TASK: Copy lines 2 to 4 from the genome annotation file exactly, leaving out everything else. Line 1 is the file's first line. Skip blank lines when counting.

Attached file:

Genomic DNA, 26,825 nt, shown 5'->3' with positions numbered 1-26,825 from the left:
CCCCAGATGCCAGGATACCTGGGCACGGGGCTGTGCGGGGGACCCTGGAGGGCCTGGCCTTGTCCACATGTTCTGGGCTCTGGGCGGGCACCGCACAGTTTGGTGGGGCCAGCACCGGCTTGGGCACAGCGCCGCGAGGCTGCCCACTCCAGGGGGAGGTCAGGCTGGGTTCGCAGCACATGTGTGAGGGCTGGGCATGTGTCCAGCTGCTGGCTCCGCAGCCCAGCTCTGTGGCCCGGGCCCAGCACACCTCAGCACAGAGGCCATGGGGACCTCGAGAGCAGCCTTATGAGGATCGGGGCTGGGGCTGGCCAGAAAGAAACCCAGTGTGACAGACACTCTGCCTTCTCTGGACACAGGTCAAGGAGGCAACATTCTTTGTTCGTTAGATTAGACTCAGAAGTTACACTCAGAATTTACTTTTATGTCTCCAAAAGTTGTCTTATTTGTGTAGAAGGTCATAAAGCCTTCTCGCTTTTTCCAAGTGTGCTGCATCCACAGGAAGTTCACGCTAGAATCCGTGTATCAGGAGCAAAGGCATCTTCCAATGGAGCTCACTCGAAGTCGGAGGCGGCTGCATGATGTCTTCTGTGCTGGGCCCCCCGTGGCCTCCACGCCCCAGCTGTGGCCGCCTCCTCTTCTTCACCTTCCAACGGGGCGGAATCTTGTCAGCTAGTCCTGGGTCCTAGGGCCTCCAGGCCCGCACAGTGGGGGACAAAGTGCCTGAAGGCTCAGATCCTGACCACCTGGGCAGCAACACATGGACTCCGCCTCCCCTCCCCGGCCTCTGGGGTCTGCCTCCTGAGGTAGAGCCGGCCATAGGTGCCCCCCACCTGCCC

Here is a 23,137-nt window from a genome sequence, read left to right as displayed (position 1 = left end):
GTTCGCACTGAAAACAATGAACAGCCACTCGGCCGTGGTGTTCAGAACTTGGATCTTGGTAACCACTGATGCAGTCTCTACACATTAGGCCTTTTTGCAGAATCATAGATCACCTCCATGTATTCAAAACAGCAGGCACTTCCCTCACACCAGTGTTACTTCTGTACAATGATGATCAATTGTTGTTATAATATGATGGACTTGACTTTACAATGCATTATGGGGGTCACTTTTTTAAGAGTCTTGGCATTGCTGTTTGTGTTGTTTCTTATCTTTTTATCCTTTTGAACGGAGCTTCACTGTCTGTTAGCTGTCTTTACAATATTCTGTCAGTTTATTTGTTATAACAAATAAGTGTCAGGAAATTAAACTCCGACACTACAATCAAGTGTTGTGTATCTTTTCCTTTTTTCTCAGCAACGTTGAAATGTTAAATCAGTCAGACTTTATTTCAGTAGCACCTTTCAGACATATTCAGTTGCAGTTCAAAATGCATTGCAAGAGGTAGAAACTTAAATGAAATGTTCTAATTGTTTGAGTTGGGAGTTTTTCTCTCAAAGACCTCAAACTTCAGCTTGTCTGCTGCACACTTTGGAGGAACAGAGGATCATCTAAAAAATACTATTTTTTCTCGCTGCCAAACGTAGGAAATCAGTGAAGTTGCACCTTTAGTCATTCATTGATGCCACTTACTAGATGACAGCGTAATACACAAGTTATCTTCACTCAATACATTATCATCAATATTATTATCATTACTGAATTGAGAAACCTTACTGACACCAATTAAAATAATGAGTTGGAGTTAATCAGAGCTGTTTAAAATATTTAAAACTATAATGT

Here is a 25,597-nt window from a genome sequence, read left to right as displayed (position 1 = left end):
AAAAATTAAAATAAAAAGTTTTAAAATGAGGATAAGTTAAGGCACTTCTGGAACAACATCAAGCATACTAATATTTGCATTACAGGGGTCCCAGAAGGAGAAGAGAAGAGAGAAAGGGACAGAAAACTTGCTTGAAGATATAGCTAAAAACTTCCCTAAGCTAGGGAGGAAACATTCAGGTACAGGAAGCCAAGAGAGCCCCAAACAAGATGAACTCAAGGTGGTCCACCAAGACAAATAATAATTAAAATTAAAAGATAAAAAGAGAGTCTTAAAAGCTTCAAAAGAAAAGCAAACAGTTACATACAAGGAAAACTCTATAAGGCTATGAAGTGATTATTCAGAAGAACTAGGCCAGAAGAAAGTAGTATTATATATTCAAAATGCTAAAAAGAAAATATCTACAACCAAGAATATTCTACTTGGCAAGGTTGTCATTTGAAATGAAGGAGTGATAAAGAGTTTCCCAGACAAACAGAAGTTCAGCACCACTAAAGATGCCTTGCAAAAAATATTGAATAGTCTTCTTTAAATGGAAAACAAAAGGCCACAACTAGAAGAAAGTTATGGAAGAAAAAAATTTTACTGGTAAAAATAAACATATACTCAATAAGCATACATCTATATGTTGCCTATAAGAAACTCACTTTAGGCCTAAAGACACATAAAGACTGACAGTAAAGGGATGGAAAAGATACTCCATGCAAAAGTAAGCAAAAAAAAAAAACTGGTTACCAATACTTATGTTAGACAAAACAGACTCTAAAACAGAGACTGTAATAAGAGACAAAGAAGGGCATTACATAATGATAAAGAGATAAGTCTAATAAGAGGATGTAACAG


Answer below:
CCCCAGATGCCAGGATACCTGGGCACGGGGCTGTGCGGGGGACCCTGGAGGGCCTGGCCTTGTCCACATGTTCTGGGCTCTGGGCGGGCACCGCACAGTTTGGTGGGGCCAGCACCGGCTTGGGCACAGCGCCGCGAGGCTGCCCACTCCAGGGGGAGGTCAGGCTGGGTTCGCAGCACATGTGTGAGGGCTGGGCATGTGTCCAGCTGCTGGCTCCGCAGCCCAGCTCTGTGGCCCGGGCCCAGCACACCTCAGCACAGAGGCCATGGGGACCTCGAGAGCAGCCTTATGAGGATCGGGGCTGGGGCTGGCCAGAAAGAAACCCAGTGTGACAGACACTCTGCCTTCTCTGGACACAGGTCAAGGAGGCAACATTCTTTGTTCGTTAGATTAGACTCAGAAGTTACACTCAGAATTTACTTTTATGTCTCCAAAAGTTGTCTTATTTGTGTAGAAGGTCATAAAGCCTTCTCGCTTTTTCCAAGTGTGCTGCATCCACAGGAAGTTCACGCTAGAATCCGTGTATCAGGAGCAAAGGCATCTTCCAATGGAGCTCACTCGAAGTCGGAGGCGGCTGCATGATGTCTTCTGTGCTGGGCCCCCCGTGGCCTCCACGCCCCAGCTGTGGCCGCCTCCTCTTCTTCACCTTCCAACGGGGCGGAATCTTGTCAGCTAGTCCTGGGTCCTAGGGCCTCCAGGCCCGCACAGTGGGGGACAAAGTGCCTGAAGGCTCAGATCCTGACCACCTGGGCAGCAACACATGGACTCCGCCTCCCCTCCCCGGCCTCTGGGGTCTGCCTCCTGAGGTAGAGCCGGCCATAGGTGCCCCCCACCTGCCC

Here is a 23,137-nt window from a genome sequence, read left to right as displayed (position 1 = left end):
GTTCGCACTGAAAACAATGAACAGCCACTCGGCCGTGGTGTTCAGAACTTGGATCTTGGTAACCACTGATGCAGTCTCTACACATTAGGCCTTTTTGCAGAATCATAGATCACCTCCATGTATTCAAAACAGCAGGCACTTCCCTCACACCAGTGTTACTTCTGTACAATGATGATCAATTGTTGTTATAATATGATGGACTTGACTTTACAATGCATTATGGGGGTCACTTTTTTAAGAGTCTTGGCATTGCTGTTTGTGTTGTTTCTTATCTTTTTATCCTTTTGAACGGAGCTTCACTGTCTGTTAGCTGTCTTTACAATATTCTGTCAGTTTATTTGTTATAACAAATAAGTGTCAGGAAATTAAACTCCGACACTACAATCAAGTGTTGTGTATCTTTTCCTTTTTTCTCAGCAACGTTGAAATGTTAAATCAGTCAGACTTTATTTCAGTAGCACCTTTCAGACATATTCAGTTGCAGTTCAAAATGCATTGCAAGAGGTAGAAACTTAAATGAAATGTTCTAATTGTTTGAGTTGGGAGTTTTTCTCTCAAAGACCTCAAACTTCAGCTTGTCTGCTGCACACTTTGGAGGAACAGAGGATCATCTAAAAAATACTATTTTTTCTCGCTGCCAAACGTAGGAAATCAGTGAAGTTGCACCTTTAGTCATTCATTGATGCCACTTACTAGATGACAGCGTAATACACAAGTTATCTTCACTCAATACATTATCATCAATATTATTATCATTACTGAATTGAGAAACCTTACTGACACCAATTAAAATAATGAGTTGGAGTTAATCAGAGCTGTTTAAAATATTTAAAACTATAATGT